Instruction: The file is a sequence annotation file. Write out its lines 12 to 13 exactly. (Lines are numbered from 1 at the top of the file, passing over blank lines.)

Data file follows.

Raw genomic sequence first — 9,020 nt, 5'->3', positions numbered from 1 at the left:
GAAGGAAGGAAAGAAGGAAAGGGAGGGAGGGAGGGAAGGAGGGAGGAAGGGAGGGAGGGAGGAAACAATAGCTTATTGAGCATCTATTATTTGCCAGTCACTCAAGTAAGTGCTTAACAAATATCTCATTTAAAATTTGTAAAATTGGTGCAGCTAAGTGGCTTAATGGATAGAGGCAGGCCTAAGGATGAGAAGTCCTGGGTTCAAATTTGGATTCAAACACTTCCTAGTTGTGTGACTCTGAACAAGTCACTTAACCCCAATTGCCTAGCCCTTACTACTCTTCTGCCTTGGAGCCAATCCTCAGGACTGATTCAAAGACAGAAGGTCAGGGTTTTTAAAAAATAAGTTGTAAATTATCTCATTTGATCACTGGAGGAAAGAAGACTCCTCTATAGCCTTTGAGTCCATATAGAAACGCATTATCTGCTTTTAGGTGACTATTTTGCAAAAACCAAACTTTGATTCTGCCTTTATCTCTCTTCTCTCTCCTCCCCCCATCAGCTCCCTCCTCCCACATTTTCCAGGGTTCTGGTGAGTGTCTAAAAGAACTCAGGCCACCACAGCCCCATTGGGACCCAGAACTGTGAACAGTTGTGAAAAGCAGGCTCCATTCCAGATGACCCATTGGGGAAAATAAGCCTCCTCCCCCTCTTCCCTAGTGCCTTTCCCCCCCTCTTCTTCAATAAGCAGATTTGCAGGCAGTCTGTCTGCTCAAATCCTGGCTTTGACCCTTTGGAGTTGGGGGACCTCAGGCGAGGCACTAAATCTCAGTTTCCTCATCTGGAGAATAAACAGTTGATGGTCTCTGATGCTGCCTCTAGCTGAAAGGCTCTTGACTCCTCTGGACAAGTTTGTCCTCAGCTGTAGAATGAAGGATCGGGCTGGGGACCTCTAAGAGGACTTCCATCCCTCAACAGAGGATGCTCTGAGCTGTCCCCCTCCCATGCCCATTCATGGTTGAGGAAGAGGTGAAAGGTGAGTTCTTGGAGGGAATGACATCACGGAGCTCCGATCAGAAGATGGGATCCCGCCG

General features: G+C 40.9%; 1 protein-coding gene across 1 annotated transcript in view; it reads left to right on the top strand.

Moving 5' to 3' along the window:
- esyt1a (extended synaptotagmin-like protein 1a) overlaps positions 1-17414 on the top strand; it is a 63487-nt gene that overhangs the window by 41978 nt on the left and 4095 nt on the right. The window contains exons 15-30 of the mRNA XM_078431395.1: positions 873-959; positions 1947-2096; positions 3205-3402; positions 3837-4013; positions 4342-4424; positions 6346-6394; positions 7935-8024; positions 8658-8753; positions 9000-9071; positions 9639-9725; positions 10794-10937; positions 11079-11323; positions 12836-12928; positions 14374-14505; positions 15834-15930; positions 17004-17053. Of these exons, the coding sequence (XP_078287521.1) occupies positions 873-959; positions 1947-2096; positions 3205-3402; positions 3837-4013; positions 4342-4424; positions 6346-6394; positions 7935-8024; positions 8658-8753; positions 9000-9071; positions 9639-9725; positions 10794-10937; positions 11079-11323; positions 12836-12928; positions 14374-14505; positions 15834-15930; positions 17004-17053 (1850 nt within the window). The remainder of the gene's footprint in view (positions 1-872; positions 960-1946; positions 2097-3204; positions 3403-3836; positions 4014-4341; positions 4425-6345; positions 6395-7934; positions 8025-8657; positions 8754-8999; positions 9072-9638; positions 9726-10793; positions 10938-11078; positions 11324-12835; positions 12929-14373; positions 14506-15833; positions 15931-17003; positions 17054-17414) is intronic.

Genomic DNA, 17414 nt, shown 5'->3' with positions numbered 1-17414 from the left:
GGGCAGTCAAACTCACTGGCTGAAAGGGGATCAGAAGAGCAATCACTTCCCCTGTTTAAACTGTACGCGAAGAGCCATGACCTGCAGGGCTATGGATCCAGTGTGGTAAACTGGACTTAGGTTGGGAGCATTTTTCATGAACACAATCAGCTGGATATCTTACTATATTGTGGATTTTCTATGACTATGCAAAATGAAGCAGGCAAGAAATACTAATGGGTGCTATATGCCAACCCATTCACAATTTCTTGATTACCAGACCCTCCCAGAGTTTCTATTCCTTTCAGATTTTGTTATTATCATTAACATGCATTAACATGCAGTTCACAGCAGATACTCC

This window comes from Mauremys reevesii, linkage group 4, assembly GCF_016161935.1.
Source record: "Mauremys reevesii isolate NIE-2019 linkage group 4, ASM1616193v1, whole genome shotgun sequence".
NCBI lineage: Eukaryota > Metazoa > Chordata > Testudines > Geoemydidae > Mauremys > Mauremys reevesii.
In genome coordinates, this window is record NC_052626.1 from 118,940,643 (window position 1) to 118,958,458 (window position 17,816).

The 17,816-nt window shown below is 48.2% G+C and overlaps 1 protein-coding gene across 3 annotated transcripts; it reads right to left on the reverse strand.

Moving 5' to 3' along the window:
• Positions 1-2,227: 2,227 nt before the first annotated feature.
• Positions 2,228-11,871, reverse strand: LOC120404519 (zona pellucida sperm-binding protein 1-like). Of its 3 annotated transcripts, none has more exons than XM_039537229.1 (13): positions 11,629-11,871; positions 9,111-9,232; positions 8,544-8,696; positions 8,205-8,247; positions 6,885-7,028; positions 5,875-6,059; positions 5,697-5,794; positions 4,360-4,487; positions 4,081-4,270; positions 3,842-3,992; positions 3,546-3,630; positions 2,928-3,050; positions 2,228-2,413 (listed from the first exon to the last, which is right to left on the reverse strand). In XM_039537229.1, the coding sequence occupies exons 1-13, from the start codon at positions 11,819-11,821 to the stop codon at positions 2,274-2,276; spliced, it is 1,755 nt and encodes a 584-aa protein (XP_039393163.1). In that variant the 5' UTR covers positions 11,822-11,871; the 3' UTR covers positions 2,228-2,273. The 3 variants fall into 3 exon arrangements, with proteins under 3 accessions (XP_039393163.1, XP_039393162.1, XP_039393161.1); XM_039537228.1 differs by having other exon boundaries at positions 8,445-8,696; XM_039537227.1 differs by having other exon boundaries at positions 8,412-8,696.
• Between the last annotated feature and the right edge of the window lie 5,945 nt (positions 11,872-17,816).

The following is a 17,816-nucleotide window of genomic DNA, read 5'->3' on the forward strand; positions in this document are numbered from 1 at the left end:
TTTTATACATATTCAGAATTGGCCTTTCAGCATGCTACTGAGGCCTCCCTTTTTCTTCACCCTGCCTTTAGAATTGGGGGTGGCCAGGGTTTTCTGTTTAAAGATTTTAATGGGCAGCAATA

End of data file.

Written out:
The 17,816-nt window shown below is 48.2% G+C and overlaps 1 protein-coding gene across 3 annotated transcripts; it reads right to left on the reverse strand.

Moving 5' to 3' along the window: